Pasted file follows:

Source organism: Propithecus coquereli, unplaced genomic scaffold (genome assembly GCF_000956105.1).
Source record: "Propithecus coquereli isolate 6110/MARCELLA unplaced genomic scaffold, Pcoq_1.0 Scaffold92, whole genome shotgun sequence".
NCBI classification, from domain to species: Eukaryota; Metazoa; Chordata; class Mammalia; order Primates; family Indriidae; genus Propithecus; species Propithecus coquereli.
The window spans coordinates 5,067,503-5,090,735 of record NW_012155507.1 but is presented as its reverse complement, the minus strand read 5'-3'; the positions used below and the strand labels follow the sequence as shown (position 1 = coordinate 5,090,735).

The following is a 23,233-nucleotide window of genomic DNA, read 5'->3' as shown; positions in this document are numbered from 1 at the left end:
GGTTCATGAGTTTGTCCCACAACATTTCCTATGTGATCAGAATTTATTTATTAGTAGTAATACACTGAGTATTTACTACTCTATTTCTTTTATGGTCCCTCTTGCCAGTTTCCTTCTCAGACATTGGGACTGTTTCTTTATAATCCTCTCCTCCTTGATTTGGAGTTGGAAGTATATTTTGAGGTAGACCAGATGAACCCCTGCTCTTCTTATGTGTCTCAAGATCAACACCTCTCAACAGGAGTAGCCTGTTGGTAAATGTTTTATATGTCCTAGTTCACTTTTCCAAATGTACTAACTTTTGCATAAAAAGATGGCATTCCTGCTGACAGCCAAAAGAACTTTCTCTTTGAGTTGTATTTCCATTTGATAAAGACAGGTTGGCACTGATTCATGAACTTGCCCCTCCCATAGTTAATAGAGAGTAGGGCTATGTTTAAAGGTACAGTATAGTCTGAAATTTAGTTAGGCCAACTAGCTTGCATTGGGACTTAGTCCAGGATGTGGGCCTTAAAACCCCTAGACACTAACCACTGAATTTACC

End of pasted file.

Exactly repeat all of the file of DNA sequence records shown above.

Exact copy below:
Source organism: Propithecus coquereli, unplaced genomic scaffold (genome assembly GCF_000956105.1).
Source record: "Propithecus coquereli isolate 6110/MARCELLA unplaced genomic scaffold, Pcoq_1.0 Scaffold92, whole genome shotgun sequence".
NCBI classification, from domain to species: Eukaryota; Metazoa; Chordata; class Mammalia; order Primates; family Indriidae; genus Propithecus; species Propithecus coquereli.
The window spans coordinates 5,067,503-5,090,735 of record NW_012155507.1 but is presented as its reverse complement, the minus strand read 5'-3'; the positions used below and the strand labels follow the sequence as shown (position 1 = coordinate 5,090,735).

The following is a 23,233-nucleotide window of genomic DNA, read 5'->3' as shown; positions in this document are numbered from 1 at the left end:
GGTTCATGAGTTTGTCCCACAACATTTCCTATGTGATCAGAATTTATTTATTAGTAGTAATACACTGAGTATTTACTACTCTATTTCTTTTATGGTCCCTCTTGCCAGTTTCCTTCTCAGACATTGGGACTGTTTCTTTATAATCCTCTCCTCCTTGATTTGGAGTTGGAAGTATATTTTGAGGTAGACCAGATGAACCCCTGCTCTTCTTATGTGTCTCAAGATCAACACCTCTCAACAGGAGTAGCCTGTTGGTAAATGTTTTATATGTCCTAGTTCACTTTTCCAAATGTACTAACTTTTGCATAAAAAGATGGCATTCCTGCTGACAGCCAAAAGAACTTTCTCTTTGAGTTGTATTTCCATTTGATAAAGACAGGTTGGCACTGATTCATGAACTTGCCCCTCCCATAGTTAATAGAGAGTAGGGCTATGTTTAAAGGTACAGTATAGTCTGAAATTTAGTTAGGCCAACTAGCTTGCATTGGGACTTAGTCCAGGATGTGGGCCTTAAAACCCCTAGACACTAACCACTGAATTTACC